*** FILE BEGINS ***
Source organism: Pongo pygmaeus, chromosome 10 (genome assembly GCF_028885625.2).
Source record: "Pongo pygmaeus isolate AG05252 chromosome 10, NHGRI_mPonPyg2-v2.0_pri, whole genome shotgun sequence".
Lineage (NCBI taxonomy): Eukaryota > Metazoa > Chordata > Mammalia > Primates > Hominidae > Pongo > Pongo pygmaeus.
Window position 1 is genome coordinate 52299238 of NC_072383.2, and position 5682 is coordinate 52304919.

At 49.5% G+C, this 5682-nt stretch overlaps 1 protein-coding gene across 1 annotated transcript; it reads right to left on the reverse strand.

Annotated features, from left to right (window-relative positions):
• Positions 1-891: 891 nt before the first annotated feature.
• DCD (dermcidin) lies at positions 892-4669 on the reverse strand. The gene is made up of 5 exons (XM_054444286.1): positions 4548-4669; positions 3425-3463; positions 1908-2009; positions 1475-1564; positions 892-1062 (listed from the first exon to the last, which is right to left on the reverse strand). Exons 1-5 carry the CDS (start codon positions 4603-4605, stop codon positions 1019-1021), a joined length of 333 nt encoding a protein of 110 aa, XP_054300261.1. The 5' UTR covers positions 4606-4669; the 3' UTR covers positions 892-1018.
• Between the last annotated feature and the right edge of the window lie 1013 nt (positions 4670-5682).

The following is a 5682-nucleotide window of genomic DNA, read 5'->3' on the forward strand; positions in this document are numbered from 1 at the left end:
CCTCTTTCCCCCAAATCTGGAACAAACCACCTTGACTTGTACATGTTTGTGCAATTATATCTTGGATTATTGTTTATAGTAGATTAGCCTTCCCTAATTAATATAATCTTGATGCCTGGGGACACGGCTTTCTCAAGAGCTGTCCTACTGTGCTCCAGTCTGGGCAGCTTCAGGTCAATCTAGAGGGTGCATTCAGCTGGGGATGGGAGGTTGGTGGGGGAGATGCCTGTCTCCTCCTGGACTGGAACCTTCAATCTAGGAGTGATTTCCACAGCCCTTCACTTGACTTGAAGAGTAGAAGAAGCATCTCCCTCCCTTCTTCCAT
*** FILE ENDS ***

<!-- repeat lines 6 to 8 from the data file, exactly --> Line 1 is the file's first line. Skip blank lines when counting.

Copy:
Annotated features, from left to right (window-relative positions):
• Positions 1-891: 891 nt before the first annotated feature.
• DCD (dermcidin) lies at positions 892-4669 on the reverse strand. The gene is made up of 5 exons (XM_054444286.1): positions 4548-4669; positions 3425-3463; positions 1908-2009; positions 1475-1564; positions 892-1062 (listed from the first exon to the last, which is right to left on the reverse strand). Exons 1-5 carry the CDS (start codon positions 4603-4605, stop codon positions 1019-1021), a joined length of 333 nt encoding a protein of 110 aa, XP_054300261.1. The 5' UTR covers positions 4606-4669; the 3' UTR covers positions 892-1018.